Taking Bots from the Factory To The Living Room: An interview with Whitney Crooks

I spoke with Whitney Crooks, a PhD student at Tufts University’s Soft Robotics Lab, because I was intrigued to learn more about her work with Rethink RoboticsBaxter.  peopleCrooks

Rethink has been one of the pioneers of “collaborative robotics” — unlike traditional assembly-line robots, which are programmed to do one task and usually walled off from human workers for safety’s sake, bots like Baxter are designed to work safely alongside humans, and can be moved around a factory floor and shown how to do new tasks by workers. That makes them better suited for smaller factories and workshops. And they’re relatively cheap.

Baxter’s diverse skill set has already made him the star of many a think piece on how robots will impact the economy. But what’s fascinating about Crooks’ work is that she and her team are trying to get the bot off the factory floor and into your living room — for her thesis project, she’s attempting to turn him into a kind of robotic home health aid, something that could fetch things for elderly or disabled people and allow medical worker to check in on them remotely. Considering that health care aids are often held up as an example of the one of the professions least likely to be impacted by automation, I was curious about what kind of potential Crooks saw for their application. We spoke about the current state of her work and the possibilities — and limitations — posed by bots like Baxter.

MPRA:  So how did you become interested in robotics? 

WC: When I was eleven-ish, my step-dad sent me a video of someone demonstrating a prosthetic arm. No one in my family was particularly into science at a high level — my mom taught math and science to middle school kids, but no one was into engineering or anything like that. But I thought it was really cool, the more I learned about it, the more it seemed like playing for a living and like something I’d want to do.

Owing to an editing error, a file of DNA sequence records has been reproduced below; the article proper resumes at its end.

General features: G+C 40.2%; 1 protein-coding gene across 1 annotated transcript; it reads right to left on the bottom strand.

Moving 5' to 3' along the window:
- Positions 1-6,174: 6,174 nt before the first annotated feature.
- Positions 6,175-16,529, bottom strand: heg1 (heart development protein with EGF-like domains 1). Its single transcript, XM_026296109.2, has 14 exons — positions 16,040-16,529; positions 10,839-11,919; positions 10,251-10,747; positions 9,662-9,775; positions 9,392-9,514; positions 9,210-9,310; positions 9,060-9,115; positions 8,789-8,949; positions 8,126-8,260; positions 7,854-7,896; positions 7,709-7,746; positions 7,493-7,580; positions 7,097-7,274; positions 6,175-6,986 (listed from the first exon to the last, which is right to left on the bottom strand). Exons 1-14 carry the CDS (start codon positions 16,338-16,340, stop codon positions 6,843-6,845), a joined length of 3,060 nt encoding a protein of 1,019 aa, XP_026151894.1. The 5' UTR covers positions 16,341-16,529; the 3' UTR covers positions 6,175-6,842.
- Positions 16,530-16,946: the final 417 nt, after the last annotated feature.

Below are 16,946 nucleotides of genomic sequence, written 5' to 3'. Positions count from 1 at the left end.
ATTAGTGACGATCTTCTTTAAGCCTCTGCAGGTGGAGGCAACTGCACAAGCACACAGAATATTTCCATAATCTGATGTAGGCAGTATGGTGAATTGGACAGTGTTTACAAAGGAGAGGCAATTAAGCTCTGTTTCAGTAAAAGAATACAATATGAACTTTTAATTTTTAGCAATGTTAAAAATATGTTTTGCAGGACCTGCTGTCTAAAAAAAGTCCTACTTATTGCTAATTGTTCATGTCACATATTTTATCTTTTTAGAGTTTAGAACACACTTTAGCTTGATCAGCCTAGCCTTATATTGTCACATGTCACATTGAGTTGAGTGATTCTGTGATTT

MPRA: Tell me a little bit more about your experiments with Baxter. 

WC: Right now we’re developing with a setup with a team from Rhode Island where we’re thinking about mounting him on the carriage of a motorized wheelchair, and Baxter can drive himself or you can control him remotely. We’re really focusing on making Baxter tele-operable, and figuring out what tools we can design for Baxter. As capable as Baxter is, there’s some fairly significant limitations when you’re thinking about putting him in someone’s home. Each arm can only pick up five pounds — if you’re putting him in a situation where someone might be falling, or might need Baxter to help move something, we really need to overcome that limitation. So it’s an interesting mechanical engineering and robotics problem.

MPRA: So what use cases are you testing right now? 

WC: Right now we’re focused on one-arm manipulation — we’re having him pick up coffee mugs. No coffee in them yet. Maybe soon we’ll add something weighted that’s dry. And probably is plastic, so they won’t break if he drops them. [laughs] But we’re teaching him to manipulate lots of objects: Eyeglasses, tissues, pens and pencils, books — those are actually kind of hard because of their shape. For us it’s pretty easy to get [our fingers]  under things to grasp an object, but a robot can’t always get under the object. Working on this has really made me realise how amazing our hands are.

We’re also thinking of adding interchangeable hands [to Baxter]. There might be some applications that you really want an actuated, finger-grip hand for. So maybe Baxter could have a row of potential appendages attached, and depending on the task he can select the one that’s most appropriate. We’ve been calling it his Bat belt. Kind of like we would have a tool box.